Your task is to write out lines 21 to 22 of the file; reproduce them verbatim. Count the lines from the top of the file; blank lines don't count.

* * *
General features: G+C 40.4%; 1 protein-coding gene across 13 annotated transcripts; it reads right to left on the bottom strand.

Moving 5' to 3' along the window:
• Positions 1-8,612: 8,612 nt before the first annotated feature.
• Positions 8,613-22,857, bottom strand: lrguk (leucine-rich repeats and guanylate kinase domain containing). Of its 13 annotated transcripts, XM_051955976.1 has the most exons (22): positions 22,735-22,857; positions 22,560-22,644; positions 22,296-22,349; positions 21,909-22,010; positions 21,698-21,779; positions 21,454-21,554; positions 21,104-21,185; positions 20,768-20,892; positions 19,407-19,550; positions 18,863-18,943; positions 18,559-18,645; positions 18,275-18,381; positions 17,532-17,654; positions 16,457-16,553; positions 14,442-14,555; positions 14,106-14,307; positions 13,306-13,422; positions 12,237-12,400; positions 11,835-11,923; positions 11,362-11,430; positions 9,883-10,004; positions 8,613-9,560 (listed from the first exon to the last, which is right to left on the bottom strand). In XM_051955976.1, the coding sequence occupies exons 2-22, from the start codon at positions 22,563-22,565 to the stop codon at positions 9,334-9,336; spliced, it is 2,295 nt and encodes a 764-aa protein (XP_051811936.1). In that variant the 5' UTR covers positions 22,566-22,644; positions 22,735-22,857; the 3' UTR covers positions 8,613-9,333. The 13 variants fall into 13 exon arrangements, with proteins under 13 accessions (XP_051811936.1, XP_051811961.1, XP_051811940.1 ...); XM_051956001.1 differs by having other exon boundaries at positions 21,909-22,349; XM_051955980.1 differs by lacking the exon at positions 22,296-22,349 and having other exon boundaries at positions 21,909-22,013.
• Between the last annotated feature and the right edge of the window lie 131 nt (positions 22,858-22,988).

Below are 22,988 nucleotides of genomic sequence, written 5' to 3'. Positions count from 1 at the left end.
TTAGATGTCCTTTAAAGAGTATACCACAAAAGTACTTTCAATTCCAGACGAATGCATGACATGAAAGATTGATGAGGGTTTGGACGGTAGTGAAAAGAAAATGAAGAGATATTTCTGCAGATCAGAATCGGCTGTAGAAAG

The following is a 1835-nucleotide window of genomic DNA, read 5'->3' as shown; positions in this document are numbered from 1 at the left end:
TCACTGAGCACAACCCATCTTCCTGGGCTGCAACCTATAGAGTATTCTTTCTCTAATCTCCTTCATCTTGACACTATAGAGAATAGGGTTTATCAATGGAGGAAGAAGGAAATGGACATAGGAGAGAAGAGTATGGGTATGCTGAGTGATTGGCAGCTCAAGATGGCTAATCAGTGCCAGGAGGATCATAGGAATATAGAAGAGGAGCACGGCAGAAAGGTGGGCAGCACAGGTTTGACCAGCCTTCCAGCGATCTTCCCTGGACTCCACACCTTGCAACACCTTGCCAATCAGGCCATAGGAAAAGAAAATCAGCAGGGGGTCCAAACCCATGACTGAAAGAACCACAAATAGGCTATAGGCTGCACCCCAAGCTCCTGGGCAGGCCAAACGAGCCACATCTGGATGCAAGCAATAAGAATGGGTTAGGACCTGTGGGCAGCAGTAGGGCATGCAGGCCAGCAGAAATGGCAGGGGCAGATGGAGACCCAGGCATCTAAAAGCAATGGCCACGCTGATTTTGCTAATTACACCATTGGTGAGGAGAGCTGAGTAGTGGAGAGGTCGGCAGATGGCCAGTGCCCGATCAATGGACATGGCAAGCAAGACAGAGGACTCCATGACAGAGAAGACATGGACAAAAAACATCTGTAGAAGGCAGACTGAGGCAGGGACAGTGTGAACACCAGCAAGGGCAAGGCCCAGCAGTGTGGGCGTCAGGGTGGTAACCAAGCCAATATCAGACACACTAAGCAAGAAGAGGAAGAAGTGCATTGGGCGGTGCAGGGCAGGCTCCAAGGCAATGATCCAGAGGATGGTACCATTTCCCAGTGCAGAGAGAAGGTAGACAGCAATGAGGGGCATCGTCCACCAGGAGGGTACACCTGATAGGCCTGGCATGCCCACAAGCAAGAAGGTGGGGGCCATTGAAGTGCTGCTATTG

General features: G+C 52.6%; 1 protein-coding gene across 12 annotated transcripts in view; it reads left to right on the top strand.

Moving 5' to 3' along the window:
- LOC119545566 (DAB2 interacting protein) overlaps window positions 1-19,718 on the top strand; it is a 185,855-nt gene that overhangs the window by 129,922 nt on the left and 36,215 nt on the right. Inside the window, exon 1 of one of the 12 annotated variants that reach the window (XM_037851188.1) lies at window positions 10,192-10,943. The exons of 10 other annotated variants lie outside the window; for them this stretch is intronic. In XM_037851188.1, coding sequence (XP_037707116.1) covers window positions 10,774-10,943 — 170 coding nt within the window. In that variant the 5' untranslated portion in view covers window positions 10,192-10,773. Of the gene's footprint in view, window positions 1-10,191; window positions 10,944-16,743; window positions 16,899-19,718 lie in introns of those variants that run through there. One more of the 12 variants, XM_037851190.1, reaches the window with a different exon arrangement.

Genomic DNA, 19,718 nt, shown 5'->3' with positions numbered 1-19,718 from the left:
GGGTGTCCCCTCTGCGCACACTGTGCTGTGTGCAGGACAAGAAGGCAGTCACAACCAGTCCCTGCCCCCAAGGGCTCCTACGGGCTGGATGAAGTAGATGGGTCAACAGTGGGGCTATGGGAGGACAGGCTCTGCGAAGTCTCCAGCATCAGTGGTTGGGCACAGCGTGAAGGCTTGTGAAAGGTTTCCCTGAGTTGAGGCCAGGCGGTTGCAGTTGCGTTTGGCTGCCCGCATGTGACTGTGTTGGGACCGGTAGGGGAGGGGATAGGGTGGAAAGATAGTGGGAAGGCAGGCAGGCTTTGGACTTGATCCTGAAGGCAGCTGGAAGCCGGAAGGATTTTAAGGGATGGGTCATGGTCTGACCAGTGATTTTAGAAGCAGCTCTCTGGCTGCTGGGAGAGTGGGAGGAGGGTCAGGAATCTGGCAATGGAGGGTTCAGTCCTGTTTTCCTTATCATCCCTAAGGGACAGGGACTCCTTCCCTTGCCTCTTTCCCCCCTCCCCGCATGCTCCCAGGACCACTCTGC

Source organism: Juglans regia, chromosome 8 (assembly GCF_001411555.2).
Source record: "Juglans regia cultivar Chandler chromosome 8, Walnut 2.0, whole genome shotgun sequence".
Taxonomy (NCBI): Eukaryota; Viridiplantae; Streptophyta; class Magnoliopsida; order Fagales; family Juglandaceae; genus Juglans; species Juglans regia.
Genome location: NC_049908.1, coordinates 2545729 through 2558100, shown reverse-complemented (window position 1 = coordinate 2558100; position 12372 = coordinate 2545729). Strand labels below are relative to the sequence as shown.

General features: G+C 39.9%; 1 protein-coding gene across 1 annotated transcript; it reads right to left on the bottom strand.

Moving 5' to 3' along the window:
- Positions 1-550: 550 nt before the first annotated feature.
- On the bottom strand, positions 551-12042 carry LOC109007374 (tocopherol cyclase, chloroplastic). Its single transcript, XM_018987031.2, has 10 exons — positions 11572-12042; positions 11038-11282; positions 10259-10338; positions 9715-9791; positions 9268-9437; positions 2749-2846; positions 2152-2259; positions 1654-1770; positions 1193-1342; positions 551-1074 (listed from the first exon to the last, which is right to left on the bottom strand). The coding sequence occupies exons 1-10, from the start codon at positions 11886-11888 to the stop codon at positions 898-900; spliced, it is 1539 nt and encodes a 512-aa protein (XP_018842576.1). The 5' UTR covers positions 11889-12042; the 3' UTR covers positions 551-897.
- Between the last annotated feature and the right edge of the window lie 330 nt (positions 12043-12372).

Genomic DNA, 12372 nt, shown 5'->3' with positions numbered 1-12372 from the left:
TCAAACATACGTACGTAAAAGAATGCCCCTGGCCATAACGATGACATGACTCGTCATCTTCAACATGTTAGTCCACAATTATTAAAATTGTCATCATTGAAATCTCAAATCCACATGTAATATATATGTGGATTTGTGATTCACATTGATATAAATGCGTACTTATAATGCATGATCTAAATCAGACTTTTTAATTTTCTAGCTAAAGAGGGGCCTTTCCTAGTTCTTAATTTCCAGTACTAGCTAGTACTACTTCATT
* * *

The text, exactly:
- Positions 1-550: 550 nt before the first annotated feature.
- On the bottom strand, positions 551-12042 carry LOC109007374 (tocopherol cyclase, chloroplastic). Its single transcript, XM_018987031.2, has 10 exons — positions 11572-12042; positions 11038-11282; positions 10259-10338; positions 9715-9791; positions 9268-9437; positions 2749-2846; positions 2152-2259; positions 1654-1770; positions 1193-1342; positions 551-1074 (listed from the first exon to the last, which is right to left on the bottom strand). The coding sequence occupies exons 1-10, from the start codon at positions 11886-11888 to the stop codon at positions 898-900; spliced, it is 1539 nt and encodes a 512-aa protein (XP_018842576.1). The 5' UTR covers positions 11889-12042; the 3' UTR covers positions 551-897.